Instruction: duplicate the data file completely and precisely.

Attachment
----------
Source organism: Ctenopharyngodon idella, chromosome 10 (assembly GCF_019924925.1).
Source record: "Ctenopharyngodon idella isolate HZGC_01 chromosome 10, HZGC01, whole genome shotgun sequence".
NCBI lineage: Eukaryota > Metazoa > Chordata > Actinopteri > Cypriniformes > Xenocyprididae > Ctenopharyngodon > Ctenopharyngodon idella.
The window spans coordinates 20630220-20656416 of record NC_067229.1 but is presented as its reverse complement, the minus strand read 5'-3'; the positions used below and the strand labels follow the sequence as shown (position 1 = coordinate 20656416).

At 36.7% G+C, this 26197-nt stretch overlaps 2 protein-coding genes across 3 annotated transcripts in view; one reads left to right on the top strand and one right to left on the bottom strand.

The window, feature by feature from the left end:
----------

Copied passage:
Source organism: Ctenopharyngodon idella, chromosome 10 (assembly GCF_019924925.1).
Source record: "Ctenopharyngodon idella isolate HZGC_01 chromosome 10, HZGC01, whole genome shotgun sequence".
NCBI lineage: Eukaryota > Metazoa > Chordata > Actinopteri > Cypriniformes > Xenocyprididae > Ctenopharyngodon > Ctenopharyngodon idella.
The window spans coordinates 20630220-20656416 of record NC_067229.1 but is presented as its reverse complement, the minus strand read 5'-3'; the positions used below and the strand labels follow the sequence as shown (position 1 = coordinate 20656416).

At 36.7% G+C, this 26197-nt stretch overlaps 2 protein-coding genes across 3 annotated transcripts in view; one reads left to right on the top strand and one right to left on the bottom strand.

The window, feature by feature from the left end: